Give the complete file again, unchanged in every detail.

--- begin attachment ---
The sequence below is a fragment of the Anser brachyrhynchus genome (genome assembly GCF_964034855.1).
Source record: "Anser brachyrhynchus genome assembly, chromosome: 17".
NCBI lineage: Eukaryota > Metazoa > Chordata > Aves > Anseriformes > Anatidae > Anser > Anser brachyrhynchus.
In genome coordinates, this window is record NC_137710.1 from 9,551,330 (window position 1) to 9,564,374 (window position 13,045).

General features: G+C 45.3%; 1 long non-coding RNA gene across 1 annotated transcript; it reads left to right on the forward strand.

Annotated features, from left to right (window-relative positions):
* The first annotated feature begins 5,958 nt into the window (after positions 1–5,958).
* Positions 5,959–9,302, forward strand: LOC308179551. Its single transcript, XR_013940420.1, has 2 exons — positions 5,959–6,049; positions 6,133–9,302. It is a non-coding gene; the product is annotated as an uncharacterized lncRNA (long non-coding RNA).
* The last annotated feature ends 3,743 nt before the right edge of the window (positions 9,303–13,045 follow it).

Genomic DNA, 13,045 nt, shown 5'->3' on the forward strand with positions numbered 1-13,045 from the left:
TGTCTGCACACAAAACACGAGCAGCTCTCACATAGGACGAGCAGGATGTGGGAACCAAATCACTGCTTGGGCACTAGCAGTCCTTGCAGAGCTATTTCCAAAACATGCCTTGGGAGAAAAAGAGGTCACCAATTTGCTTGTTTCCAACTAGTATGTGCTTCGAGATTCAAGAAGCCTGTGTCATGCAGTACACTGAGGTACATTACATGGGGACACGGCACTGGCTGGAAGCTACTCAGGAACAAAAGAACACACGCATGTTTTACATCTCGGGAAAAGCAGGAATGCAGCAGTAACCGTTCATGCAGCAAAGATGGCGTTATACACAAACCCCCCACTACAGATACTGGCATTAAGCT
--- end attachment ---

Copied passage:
The sequence below is a fragment of the Anser brachyrhynchus genome (genome assembly GCF_964034855.1).
Source record: "Anser brachyrhynchus genome assembly, chromosome: 17".
NCBI lineage: Eukaryota > Metazoa > Chordata > Aves > Anseriformes > Anatidae > Anser > Anser brachyrhynchus.
In genome coordinates, this window is record NC_137710.1 from 9,551,330 (window position 1) to 9,564,374 (window position 13,045).

General features: G+C 45.3%; 1 long non-coding RNA gene across 1 annotated transcript; it reads left to right on the forward strand.

Annotated features, from left to right (window-relative positions):
* The first annotated feature begins 5,958 nt into the window (after positions 1–5,958).
* Positions 5,959–9,302, forward strand: LOC308179551. Its single transcript, XR_013940420.1, has 2 exons — positions 5,959–6,049; positions 6,133–9,302. It is a non-coding gene; the product is annotated as an uncharacterized lncRNA (long non-coding RNA).
* The last annotated feature ends 3,743 nt before the right edge of the window (positions 9,303–13,045 follow it).

Genomic DNA, 13,045 nt, shown 5'->3' on the forward strand with positions numbered 1-13,045 from the left:
TGTCTGCACACAAAACACGAGCAGCTCTCACATAGGACGAGCAGGATGTGGGAACCAAATCACTGCTTGGGCACTAGCAGTCCTTGCAGAGCTATTTCCAAAACATGCCTTGGGAGAAAAAGAGGTCACCAATTTGCTTGTTTCCAACTAGTATGTGCTTCGAGATTCAAGAAGCCTGTGTCATGCAGTACACTGAGGTACATTACATGGGGACACGGCACTGGCTGGAAGCTACTCAGGAACAAAAGAACACACGCATGTTTTACATCTCGGGAAAAGCAGGAATGCAGCAGTAACCGTTCATGCAGCAAAGATGGCGTTATACACAAACCCCCCACTACAGATACTGGCATTAAGCT